Lucifera holds absolute power when it comes to recruiting puppets. According to the Luci doctrine everyone can do everything. Indeed, when a promotee can run a media house, then Nanny, Tahmida, Diya and Jarina, too, can claim to be journalists. So eliminate Rakesh, a journalist with passion, who occupies himself with intensive research for his articles and talks too much in meetings on content-improvement. Rakesh takes all the insults from Luci because of his faith on Gandhi Ji’s non-violent teachings. Even in an age of great dictators like Bush, Putin, Kim Yong Il, Mugabe or Lucifera, Rakesh waits for the dawn when truth shall rise like a phoenix from ashes.
Animal Farm – Part 2
We should pursue our readers the way a cat chases a mouse, Lucifera briefs his neo-journalists. But budget deficit is a constant hiccup.
“I am in a desperate situation, the way a cat chases its own tail,” bemoans Luci, but not for too long. He is confident of making a three-piece suit out of a cloth small enough for an underwear. From his lot of commonwealth girls he is sure of finding horses for the courses. After all, in his words, print media has gone antique and the future is on-line. Rakesh tries to tell him that as Blackberry targets third world countries not many readers have access to internet. Luci rejects this fact: “If we don’t go on-line our situation will soon be that of a cat among pigeons.
Budget shortage has forced Luci to suggest reprinting of good articles: “Give new shape to old articles, whitewash a crow and present it as a peacock.” All wonder if this is Luci’s basic theory in life too. Rolling his eyes, Luci acts like he is going to disclose Pentagon’s biggest secret. Let the cat out of the bag: “We have received the highest telephone bills this month. Please stop making personal calls.” The fact that his commonwealth girls top the list of those who keep the lines busy with long-distance tele-sex calls is conveniently ignored.
“I can take the horse to the water but can’t make it drink”. Iqbal repeats the animal proverb like a parrot and tries to apply it in support of Luci’s reprinting suggestion: “As Mr Luci says, less is more.” Little does Iqbal know that Luci plagiarized this theory from Melvin Mencher’s ‘Basic News Writing’.
The way Luci’s meetings are jinxed with childish theories of journalism and budget shortage, it seems that perhaps his would-be book will carry the title ‘Save Money Rape Journalism’.
This is not about Roman Polanski’s Pianist, but a 60-plus youthful German and former head of the Blackberry. An Indology expert, secular at heart, humane by nature and a very good pianist, it was Dr Mueller who encouraged Rakesh into the world of Blackberry. Rakesh remembers the days when the house was a Whiteberry. Integration, peace and tolerance were Dr Mueller’s strengths. In sharp contrast to Lucifera he was a great admirer of above-average journalists. He believed in freedom of expression and association. Censorship was the most disliked word in his dictionary.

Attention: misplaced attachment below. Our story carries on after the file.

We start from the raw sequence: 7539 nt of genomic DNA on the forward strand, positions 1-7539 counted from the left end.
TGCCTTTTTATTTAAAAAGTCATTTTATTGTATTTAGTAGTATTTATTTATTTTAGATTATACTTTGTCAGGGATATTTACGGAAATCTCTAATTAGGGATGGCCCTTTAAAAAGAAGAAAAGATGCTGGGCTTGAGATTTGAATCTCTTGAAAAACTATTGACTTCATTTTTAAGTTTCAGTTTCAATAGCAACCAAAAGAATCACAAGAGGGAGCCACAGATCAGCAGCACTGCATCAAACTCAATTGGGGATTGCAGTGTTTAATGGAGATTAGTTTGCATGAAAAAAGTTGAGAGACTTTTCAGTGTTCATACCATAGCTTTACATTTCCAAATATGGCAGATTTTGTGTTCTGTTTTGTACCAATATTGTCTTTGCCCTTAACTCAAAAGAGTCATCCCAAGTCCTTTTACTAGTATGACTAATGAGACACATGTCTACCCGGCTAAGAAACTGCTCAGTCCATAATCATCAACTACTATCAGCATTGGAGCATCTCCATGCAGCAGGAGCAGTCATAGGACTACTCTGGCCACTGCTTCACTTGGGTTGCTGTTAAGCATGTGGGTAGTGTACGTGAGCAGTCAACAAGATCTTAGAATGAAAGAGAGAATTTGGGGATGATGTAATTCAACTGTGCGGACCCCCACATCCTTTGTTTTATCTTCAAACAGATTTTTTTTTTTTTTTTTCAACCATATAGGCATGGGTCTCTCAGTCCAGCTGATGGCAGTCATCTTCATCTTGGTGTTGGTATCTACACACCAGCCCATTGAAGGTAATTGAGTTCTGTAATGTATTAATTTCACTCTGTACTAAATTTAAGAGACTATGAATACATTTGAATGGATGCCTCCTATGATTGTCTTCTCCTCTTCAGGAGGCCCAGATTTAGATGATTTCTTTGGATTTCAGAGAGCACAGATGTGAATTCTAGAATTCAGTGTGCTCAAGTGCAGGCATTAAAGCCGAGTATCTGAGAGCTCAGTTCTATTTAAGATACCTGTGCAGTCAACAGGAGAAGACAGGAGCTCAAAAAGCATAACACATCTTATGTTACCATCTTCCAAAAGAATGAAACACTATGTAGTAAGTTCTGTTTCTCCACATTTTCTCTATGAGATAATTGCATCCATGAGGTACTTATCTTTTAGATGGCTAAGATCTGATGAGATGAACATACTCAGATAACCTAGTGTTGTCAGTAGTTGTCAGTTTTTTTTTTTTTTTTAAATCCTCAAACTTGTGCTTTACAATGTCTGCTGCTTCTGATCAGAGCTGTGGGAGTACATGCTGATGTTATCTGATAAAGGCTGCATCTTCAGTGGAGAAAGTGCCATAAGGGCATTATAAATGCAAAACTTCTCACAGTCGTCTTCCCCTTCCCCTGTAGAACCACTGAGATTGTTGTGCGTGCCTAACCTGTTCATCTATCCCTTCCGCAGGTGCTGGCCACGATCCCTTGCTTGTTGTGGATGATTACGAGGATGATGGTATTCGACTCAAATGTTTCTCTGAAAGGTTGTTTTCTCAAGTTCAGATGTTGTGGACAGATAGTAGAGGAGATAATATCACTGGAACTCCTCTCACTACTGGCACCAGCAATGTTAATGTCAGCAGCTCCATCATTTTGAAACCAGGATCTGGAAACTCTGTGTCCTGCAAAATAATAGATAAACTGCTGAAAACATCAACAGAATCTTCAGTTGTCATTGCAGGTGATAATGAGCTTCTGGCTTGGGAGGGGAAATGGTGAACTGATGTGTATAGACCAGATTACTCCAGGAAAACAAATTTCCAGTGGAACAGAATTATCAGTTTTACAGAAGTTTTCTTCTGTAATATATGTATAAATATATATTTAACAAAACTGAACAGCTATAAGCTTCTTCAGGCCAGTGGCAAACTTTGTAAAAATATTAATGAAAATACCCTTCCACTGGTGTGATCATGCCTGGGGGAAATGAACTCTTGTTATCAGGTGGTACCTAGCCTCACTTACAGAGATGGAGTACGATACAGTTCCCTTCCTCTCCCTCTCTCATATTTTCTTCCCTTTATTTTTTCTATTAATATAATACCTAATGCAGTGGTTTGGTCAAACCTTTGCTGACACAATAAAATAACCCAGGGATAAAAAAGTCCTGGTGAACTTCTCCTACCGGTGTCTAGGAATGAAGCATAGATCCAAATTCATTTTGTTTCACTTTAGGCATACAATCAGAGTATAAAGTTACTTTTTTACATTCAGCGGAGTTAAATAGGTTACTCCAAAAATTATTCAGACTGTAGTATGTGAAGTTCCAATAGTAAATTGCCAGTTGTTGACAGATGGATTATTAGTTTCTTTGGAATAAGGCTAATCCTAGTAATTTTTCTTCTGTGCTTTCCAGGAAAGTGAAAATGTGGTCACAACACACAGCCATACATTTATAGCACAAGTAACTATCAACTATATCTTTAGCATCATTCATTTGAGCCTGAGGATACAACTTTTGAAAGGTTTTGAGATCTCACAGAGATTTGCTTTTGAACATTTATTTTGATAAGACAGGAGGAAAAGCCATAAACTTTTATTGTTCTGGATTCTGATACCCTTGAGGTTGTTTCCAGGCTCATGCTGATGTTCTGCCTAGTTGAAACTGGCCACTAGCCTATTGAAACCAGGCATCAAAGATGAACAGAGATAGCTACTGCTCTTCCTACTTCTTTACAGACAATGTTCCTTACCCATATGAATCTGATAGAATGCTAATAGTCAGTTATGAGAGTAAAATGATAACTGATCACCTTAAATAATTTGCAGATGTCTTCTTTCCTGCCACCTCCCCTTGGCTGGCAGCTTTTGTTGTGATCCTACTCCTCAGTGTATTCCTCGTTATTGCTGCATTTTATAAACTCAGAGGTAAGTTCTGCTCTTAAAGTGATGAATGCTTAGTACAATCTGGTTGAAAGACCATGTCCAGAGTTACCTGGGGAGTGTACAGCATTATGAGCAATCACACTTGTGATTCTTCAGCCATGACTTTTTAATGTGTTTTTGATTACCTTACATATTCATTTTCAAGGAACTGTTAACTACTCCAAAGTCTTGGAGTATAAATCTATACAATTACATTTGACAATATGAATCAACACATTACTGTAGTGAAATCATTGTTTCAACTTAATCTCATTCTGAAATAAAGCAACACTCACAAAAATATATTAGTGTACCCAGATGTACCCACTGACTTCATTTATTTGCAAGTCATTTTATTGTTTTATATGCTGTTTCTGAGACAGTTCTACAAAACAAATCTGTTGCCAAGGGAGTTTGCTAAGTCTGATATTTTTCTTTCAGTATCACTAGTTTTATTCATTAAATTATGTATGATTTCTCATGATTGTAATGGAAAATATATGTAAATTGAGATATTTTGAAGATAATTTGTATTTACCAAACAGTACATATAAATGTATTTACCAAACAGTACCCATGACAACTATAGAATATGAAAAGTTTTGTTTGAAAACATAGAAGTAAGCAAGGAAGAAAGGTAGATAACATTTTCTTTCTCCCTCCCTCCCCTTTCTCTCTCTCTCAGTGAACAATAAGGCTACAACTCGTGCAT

Sitting alone at the coffee corner Rakesh cherishes the golden days gone by. Compared to Lucifera’s iron curtain Mueller’s was a regime of happiness. He was not a demi-god but a true human being who would take journalists out on tours to places like Lorelei where nature and vineyards are at their best. Those were trips with a beautiful mind.
In the name of gender balance Lucifera promotes unprofessional commonwealth entertainers and dislikes good female journalists who are indifferent to his advances. Dr Mueller, on the other hand, was a fatherly figure, equally affectionate to both men and women. From politics to horizontal range of music and art, Mueller could discuss on everything worth discussing. Rakesh could never impress him with his index knowledge but sometimes his discourse on Upanishads really caught Dr Mueller’s attention.
The happiest moments of life are often the shortest. When Dr Mueller decided to leave Blackberry, the dusk of freedom also decided to scroll into the dungeons of darkness. Luci’s take-over was a cruel sunset; one without a Battle of Plassey. Rakesh sits dejectedly like an orphan. Luci’s commonwealth girls are scared to share a table with him, as they have been instructed to stay away from those who refuse to show unconditional subordination. It’s tough on these weak-at-work girls. But they have to ensure contracts for themselves before they reach their menopause twilight.
While I write the last chapter of my long short story Lucifera is celebrating the anniversary of the Sub-continent’s independence in the colony of his Blackberry. An Indian island still ruled by Lord Clive. The irony of the evening is that Luci gets to cherish his own little colony where Naira cooks Indian food, Iqbal refills his wine glass, Nanny dances in his grasp, Tahmida ensures an environment filled with horse-laughter, Jarina cleans up after dinner, Gobi accompanies him like a psychophant-shadow and at least five interns playing music for the ball. These are the five puppets who have all been promised the same single available post. The perfect doctrine of cannibalism. A fight till death.
Those good journalists recruited by Dr Mueller stand in a corner. Luci keeps an eye on them. Diya’s eyes roll like surveillance cameras. I feel sorry for the likes of Rakesh and Rodela, caught up in Luci’s guantanamo. But that’s not all. Luci is also celebrating the departure of a colonizer from West India Company, who could lure the minds of both the good and the bad. August 9: the day Quit India Movement started is also the day Luci’s invisible colonizer left Blackberry. But there is a difference: that of the hungry beggar and the fasting monk.
The colonizer has departed but Luci still suffers from hallucinations. As if the Mask of Zorro cannot be removed. Dear Luci, look at me. I am the DJ now. Tonight you and your troupe will have to do mujra for me. Hold on. Stop. Let me ignite my cigarette. Don’t worry. It’s not your pyre. I will give you more time…